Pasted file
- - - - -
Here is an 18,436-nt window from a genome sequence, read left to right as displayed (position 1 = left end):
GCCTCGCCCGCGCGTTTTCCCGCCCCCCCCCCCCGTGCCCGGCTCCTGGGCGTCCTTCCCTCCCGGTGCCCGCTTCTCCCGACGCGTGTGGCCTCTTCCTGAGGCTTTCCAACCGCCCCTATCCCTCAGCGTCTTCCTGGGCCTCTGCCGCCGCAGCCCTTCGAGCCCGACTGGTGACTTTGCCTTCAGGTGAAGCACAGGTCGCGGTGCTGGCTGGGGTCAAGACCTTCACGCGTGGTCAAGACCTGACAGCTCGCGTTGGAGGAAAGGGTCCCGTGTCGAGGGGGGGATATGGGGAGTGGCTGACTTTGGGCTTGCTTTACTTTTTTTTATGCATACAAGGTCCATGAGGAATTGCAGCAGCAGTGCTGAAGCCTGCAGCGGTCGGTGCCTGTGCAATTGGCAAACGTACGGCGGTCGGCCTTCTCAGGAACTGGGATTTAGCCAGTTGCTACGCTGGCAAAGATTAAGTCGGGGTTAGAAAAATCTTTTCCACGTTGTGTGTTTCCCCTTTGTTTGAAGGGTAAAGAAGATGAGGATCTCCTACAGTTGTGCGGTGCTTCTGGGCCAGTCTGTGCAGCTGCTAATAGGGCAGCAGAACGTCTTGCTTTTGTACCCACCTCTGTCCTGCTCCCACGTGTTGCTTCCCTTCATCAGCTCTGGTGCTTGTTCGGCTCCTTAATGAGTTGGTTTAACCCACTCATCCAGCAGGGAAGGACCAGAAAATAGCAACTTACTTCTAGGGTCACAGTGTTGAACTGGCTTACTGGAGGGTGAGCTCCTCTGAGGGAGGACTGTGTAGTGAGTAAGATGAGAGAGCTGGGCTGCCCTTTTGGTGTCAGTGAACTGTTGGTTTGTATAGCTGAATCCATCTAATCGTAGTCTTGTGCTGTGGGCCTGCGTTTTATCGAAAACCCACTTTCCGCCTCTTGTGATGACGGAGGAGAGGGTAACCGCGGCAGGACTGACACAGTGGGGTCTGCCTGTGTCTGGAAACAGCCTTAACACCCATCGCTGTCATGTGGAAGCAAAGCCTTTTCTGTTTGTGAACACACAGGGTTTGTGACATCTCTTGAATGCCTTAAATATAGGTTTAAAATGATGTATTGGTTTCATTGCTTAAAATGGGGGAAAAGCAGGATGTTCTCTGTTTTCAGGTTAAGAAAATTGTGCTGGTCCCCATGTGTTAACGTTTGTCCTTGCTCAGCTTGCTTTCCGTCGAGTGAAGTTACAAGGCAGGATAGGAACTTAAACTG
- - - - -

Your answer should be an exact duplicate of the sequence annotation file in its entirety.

Here is an 18,436-nt window from a genome sequence, read left to right as displayed (position 1 = left end):
GCCTCGCCCGCGCGTTTTCCCGCCCCCCCCCCCCGTGCCCGGCTCCTGGGCGTCCTTCCCTCCCGGTGCCCGCTTCTCCCGACGCGTGTGGCCTCTTCCTGAGGCTTTCCAACCGCCCCTATCCCTCAGCGTCTTCCTGGGCCTCTGCCGCCGCAGCCCTTCGAGCCCGACTGGTGACTTTGCCTTCAGGTGAAGCACAGGTCGCGGTGCTGGCTGGGGTCAAGACCTTCACGCGTGGTCAAGACCTGACAGCTCGCGTTGGAGGAAAGGGTCCCGTGTCGAGGGGGGGATATGGGGAGTGGCTGACTTTGGGCTTGCTTTACTTTTTTTTATGCATACAAGGTCCATGAGGAATTGCAGCAGCAGTGCTGAAGCCTGCAGCGGTCGGTGCCTGTGCAATTGGCAAACGTACGGCGGTCGGCCTTCTCAGGAACTGGGATTTAGCCAGTTGCTACGCTGGCAAAGATTAAGTCGGGGTTAGAAAAATCTTTTCCACGTTGTGTGTTTCCCCTTTGTTTGAAGGGTAAAGAAGATGAGGATCTCCTACAGTTGTGCGGTGCTTCTGGGCCAGTCTGTGCAGCTGCTAATAGGGCAGCAGAACGTCTTGCTTTTGTACCCACCTCTGTCCTGCTCCCACGTGTTGCTTCCCTTCATCAGCTCTGGTGCTTGTTCGGCTCCTTAATGAGTTGGTTTAACCCACTCATCCAGCAGGGAAGGACCAGAAAATAGCAACTTACTTCTAGGGTCACAGTGTTGAACTGGCTTACTGGAGGGTGAGCTCCTCTGAGGGAGGACTGTGTAGTGAGTAAGATGAGAGAGCTGGGCTGCCCTTTTGGTGTCAGTGAACTGTTGGTTTGTATAGCTGAATCCATCTAATCGTAGTCTTGTGCTGTGGGCCTGCGTTTTATCGAAAACCCACTTTCCGCCTCTTGTGATGACGGAGGAGAGGGTAACCGCGGCAGGACTGACACAGTGGGGTCTGCCTGTGTCTGGAAACAGCCTTAACACCCATCGCTGTCATGTGGAAGCAAAGCCTTTTCTGTTTGTGAACACACAGGGTTTGTGACATCTCTTGAATGCCTTAAATATAGGTTTAAAATGATGTATTGGTTTCATTGCTTAAAATGGGGGAAAAGCAGGATGTTCTCTGTTTTCAGGTTAAGAAAATTGTGCTGGTCCCCATGTGTTAACGTTTGTCCTTGCTCAGCTTGCTTTCCGTCGAGTGAAGTTACAAGGCAGGATAGGAACTTAAACTG